Government Bond Update - January 2018
The New Year saw December’s widespread sell-off in government bonds continue, with only Greek, Portuguese and Spanish debt bucking the trend. Greece’s 10-year bond mid-yield fell by 36 basis points to close January at 3.71%. Similarly, its Portuguese and Spanish counterparts dropped by 17 and 14 basis points to finish the month at 1.74% and 1.42%, respectively. In contrast, the mid-yield on Italy’s 10-year note moved upwards in January, albeit by just over a basis point to 2.02%.
Elsewhere, 10-year benchmark bond yields experienced double-digit increases – measured in basis points - across several markets, including the U.S. The 10-year Treasury mid-yield climbed 31 basis points to close January at 2.72%, its highest closing value since April 2014. During the month, the Dow Jones Industrial Average, the S&P 500 and the Nasdaq surged, and Q4 2017 GDP came in at 2.6%, below market expectations of a 3% expansion.
Mid-yields on 10-year UK Gilts followed a similar trajectory, surging by 30 basis points to finish January at 1.49%. Earlier in the month, the Office for National Statistics noted British manufacturing and industrial production had expanded by 0.4% in November. There was also increasing speculation about the outlook for inflation and the next rate increase ahead of the Bank of England’s February 8 monetary policy meeting.
Meanwhile, the European Central Bank left interest rates unchanged, and also started paring asset purchases to EUR 30 billion a month from EUR 60 billion, a decision first announced in October 2017. The value of the Euro soared in the latter half of January, jumping 0.6% to a three-year high of 1.25 against the value of the U.S. dollar. At the end of the month, the European Union’s statistics office Eurostat estimated that the GDP for the 19 Eurozone countries had risen by 0.6% in Q4 and 2.5% in 2017 overall, its strongest annual growth in a decade.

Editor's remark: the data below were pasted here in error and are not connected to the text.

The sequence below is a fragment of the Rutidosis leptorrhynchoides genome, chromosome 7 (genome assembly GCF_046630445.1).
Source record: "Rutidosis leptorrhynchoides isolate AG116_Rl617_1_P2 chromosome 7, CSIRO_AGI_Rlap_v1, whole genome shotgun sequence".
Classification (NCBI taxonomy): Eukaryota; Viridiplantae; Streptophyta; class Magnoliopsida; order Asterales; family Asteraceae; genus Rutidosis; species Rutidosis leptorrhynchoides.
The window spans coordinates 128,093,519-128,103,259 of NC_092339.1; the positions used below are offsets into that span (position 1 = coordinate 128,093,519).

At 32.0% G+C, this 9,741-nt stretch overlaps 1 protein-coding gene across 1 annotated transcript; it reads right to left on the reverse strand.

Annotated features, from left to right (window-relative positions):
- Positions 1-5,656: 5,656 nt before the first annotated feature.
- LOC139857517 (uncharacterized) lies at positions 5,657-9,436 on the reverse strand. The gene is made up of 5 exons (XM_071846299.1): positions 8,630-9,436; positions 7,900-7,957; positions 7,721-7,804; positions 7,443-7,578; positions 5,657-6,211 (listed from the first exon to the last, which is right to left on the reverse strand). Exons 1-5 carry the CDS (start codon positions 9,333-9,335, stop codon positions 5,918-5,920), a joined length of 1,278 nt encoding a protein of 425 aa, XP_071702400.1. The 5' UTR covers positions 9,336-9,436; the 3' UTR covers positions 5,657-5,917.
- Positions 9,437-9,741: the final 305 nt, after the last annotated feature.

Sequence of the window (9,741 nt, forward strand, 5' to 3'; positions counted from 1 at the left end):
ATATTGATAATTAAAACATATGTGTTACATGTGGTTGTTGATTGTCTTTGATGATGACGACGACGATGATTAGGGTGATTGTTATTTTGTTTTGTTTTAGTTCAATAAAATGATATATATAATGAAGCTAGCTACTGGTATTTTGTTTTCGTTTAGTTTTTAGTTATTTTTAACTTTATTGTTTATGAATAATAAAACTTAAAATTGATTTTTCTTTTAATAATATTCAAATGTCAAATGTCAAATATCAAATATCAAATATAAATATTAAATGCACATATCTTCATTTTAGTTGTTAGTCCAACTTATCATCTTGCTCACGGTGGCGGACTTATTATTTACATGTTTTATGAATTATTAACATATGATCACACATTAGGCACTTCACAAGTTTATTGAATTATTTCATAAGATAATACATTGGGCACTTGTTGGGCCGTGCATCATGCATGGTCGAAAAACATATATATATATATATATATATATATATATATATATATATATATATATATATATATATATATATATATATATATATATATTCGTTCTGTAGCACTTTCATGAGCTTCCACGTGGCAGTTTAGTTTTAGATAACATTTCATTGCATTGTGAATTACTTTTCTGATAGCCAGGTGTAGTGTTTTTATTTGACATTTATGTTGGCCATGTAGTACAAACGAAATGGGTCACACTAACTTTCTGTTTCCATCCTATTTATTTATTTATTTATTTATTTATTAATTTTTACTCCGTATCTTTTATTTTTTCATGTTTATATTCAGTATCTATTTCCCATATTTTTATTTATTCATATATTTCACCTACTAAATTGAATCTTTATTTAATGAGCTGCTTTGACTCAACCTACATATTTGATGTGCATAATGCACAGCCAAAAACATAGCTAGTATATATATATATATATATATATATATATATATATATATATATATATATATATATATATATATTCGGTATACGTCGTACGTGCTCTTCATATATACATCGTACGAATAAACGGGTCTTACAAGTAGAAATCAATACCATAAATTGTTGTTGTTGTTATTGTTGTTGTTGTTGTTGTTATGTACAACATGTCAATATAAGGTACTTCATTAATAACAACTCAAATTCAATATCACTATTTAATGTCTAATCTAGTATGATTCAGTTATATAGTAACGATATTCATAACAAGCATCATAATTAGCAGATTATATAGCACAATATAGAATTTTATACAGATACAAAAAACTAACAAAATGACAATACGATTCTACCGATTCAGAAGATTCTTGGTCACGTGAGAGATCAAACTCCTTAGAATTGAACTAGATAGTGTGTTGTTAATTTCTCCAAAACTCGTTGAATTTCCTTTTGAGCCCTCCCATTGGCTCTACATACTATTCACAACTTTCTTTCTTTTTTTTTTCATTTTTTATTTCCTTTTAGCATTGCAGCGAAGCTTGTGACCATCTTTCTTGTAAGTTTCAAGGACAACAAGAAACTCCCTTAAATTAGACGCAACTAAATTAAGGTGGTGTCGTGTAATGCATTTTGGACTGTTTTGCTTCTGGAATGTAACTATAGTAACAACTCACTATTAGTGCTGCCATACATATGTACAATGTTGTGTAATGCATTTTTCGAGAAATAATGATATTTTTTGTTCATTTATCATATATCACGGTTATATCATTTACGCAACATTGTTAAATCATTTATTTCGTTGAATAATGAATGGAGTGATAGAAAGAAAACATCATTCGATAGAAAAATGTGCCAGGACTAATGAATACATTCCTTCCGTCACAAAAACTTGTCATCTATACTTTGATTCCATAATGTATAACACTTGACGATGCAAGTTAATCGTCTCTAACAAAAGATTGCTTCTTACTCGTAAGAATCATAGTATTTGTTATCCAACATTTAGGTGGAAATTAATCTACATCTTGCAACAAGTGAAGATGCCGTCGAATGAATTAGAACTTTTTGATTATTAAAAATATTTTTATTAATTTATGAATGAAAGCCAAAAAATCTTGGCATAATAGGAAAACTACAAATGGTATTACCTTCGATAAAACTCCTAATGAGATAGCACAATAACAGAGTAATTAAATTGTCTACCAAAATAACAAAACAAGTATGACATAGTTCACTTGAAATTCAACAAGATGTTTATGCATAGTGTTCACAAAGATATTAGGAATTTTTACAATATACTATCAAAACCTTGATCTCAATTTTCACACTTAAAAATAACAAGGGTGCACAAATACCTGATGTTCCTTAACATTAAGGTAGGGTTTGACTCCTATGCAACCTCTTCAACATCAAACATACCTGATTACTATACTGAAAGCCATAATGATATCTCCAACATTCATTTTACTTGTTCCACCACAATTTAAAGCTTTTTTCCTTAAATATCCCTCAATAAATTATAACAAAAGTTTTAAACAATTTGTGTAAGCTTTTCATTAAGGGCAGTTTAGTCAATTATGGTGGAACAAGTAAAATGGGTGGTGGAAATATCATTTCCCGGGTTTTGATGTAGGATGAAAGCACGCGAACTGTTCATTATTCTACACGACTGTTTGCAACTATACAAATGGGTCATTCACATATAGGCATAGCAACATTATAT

Against this economic backdrop, 10-year German Bund mid-yields rose 21 basis points to close January at 0.63%. Similar movements were noted in other core Eurozone countries, with France and the Netherlands experiencing respective increases of 18 and 20 basis points on their 10-year benchmark bond yields.
In the Asia-Pacific region, Japan’s inflation rate of 1% for December 2017 was the highest since March 2015, mainly due to a jump in food prices. The country’s 10-year government bond mid-yield ended the month 3 basis points higher at 0.08%, while its Australian equivalent climbed 18 basis points to close January at 2.81%. Consumer prices in Australia edged up 0.6% over the last quarter of 2017, reducing the likelihood of a February rate rise lift.